The last time New York Philharmonic Principal Oboe Liang Wang performed Chen Qigang's Extase was in 2009 on tour with the newly revived symphony orchestra from Qingdao, the city where he was born. "It's also where the beer [Tsingtao] is from. It's kind of like a beer festival orchestra," he jokes. Levity aside, Wang's performance of the piece this month : with his current hometown orchestra, as part of the New York Philharmonic's Chinese New Year Gala Concert on January 24 : stands as a serious mark of how far international relations have come once again.
China and the West always seem to be rediscovering one another : a strange situation, considering that New Yorkers were drinking tea in porcelain cups even before there was even a United States. That cycle of discovery has gone full circle a couple of times over the past century, with echoes of those interactions resonating culturally throughout the city during the past year, from an Englishspeaking, operatic Chairman Mao on Lincoln Center Plaza to a Mandarin-speaking cast on Broadway in David Henry Hwang's Chinglish. The current wave of cultural interactions traces its roots to the symphony orchestra : specifically, the American orchestral tours that helped China toward the end of the Cultural Revolution (1966 _76).
"It was the first time the Chinese saw a group of Americans," recalls Angela Chen, one of the Co-Chairs of this Gala. "Those concerts in China over the decades have been a kind of peacemaker between the West and the East." In fact, the New York Philharmonic's concert, which inaugurates a Chinese holiday initiative with guest conductor Long Yu, charts some key points not just in the way the West had helped shape China, but also in how China has more recently begun returning the favor. Lang Lang, the first Chinese-born musician to become a worldwide popular sensation, plays the First Piano Concerto of Franz Lizst, who rather defined the role of the superstar virtuoso in his own day. By contrast, bamboo flutist Tang Jun Qiao (who first reached Western ears in Tan Dun's Oscar-winning score to Crouching Tiger, Hidden Dragon) turns to the folk-filled Raise the Red Lantern by composer and flutist Zhou Chenglong (b. 1946), who drove the bamboo flute to new heights of popularity in this century both in his music and in his playing.
Consider, too, the difference between Bao Yuankai's China Air Suite with Chen's Extase. Bao's suite (as the composer has explained) uses melodies familiar to Chinese listeners to introduce them to Western forms, and also uses forms familiar to Western listeners to introduce them to Chinese melodies. By contrast, Chen's piece for oboe and orchestra mimics the rustic playing techniques of the Chinese suona while drawing a degree of symphonic depth from Western orchestral sonorities. The program also includes a range of choral folk music from Inner Mongolia, representing one of China's 55 acknowledged minority populations : a distinct break from the image of the country as a single monolithic culture and an acknowledgement that, like Walt Whitman's description of America, China is large and contains multitudes.
This web of connections between China and the West is not only illustrated in Chen's music but also in his life. The first composer to leave China after the Cultural Revolution, Chen settled in France to become the final student of Olivier Messiaen. After two decades in Europe, his career took an abrupt turn eastward when he was tapped to become music director of the 2008 Beijing Olympics. Now, like many Chinese-born artists of our time, both his schedule and sensibilities are divided between two countries and two cultures.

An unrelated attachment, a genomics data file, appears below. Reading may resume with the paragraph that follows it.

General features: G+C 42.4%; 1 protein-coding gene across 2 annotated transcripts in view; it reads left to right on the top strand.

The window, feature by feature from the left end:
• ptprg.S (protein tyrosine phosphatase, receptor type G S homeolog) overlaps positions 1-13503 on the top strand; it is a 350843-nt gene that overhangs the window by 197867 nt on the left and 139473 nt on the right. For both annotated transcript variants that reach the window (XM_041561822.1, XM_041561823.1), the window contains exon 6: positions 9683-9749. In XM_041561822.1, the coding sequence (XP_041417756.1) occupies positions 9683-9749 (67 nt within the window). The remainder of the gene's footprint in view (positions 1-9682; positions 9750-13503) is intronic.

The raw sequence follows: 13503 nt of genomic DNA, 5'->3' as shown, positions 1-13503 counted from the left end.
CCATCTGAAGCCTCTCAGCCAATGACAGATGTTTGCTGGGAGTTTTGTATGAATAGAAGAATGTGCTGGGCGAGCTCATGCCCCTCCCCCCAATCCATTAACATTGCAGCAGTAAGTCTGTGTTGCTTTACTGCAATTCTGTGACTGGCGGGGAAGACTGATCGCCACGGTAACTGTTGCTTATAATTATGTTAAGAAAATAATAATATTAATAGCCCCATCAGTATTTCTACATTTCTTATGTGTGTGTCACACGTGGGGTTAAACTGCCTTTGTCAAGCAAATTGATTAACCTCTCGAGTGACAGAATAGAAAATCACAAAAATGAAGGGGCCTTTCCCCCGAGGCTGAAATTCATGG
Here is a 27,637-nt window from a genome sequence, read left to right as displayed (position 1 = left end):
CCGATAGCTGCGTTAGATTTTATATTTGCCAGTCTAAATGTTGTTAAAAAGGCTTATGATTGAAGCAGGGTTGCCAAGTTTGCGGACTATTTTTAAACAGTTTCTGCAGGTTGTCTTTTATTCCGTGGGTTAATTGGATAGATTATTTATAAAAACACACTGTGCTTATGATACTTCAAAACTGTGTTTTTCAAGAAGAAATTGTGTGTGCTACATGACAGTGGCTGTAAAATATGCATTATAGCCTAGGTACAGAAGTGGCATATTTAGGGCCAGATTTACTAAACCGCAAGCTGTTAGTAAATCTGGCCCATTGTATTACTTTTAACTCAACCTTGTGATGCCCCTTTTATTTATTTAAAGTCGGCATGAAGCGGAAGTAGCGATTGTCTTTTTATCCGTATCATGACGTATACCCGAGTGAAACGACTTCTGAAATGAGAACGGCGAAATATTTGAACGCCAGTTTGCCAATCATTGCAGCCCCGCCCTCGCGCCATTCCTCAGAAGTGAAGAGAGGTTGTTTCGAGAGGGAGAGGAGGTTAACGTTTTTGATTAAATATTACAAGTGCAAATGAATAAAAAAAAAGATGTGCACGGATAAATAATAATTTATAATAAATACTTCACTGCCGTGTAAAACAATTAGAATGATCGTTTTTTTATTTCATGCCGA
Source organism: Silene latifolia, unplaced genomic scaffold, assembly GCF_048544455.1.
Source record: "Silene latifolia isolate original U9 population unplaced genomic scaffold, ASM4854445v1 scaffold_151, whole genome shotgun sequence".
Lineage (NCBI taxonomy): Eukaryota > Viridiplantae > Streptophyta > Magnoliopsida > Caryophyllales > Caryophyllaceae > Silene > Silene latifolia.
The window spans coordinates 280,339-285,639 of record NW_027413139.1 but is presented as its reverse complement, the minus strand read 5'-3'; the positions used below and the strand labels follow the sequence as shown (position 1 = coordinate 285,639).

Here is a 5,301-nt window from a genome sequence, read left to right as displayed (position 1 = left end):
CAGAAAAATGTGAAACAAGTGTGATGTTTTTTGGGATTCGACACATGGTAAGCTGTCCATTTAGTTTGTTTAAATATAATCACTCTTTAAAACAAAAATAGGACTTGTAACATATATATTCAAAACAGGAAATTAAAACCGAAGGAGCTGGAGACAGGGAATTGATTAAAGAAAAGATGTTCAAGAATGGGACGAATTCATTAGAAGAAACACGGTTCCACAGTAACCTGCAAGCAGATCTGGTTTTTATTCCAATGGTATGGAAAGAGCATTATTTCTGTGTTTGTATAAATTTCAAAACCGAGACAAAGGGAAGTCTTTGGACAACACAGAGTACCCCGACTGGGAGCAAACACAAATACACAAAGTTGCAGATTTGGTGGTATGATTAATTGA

"What this concert and gala are celebrating is Chinese culture, of course, but it is also celebrating the Chinese American community," says Shirley Young, another Gala Co- Chair who was a key instigator of the Wall project, "Chinese in America : We Are Family," a video exhibition that played at the American Pavilion during the 2010 World Expo in Shanghai and which she is arranging to present on Lincoln Center's Josie Robertson Plaza on the day of the concert. Ms. Young and Ms. Chen join Anla Cheng, Lady Linda Wong Davies, The Honorable Frank N. Newman and Mrs. Newman, Philharmonic Chairman Gary W. Parr, Mr. and Mrs. Oscar L. Tang, and Ansso Wang as Co-Chairs; the list of Honorary Gala Chairs reflects this aspect of cultural diplomacy as well, as it comprises Mr. and Mrs. Maurice R. Greenberg, The Honorable Henry A. Kissinger and Mrs. Kissinger, and H.E. Ambassador LI Baodong and Madam LU Hailin.
Looking over the passage of time and geography, Angela Chen reflects: "Thirty years later China is a very different place, but still the Chinese people want to understand Western culture even more." Much the same can be said about Westerners and their understanding of China, as Chinese communities embrace their roots with increasing fervor, and Eastern cultures acquire increasing visibility in the cultural mainstream.
Still, this concert does not just span continents: it celebrates the fusion that already exists. "This will be the first time that the New York Philharmonic will have mounted such a high-profile celebration of the Chinese American community," notes Shirley Young, adding, "It is obviously an important part of both our city and our nation."
Ken Smith writes about music and culture for the Financial Times, Gramophone, and other publications. He divides his time between New York and Hong Kong.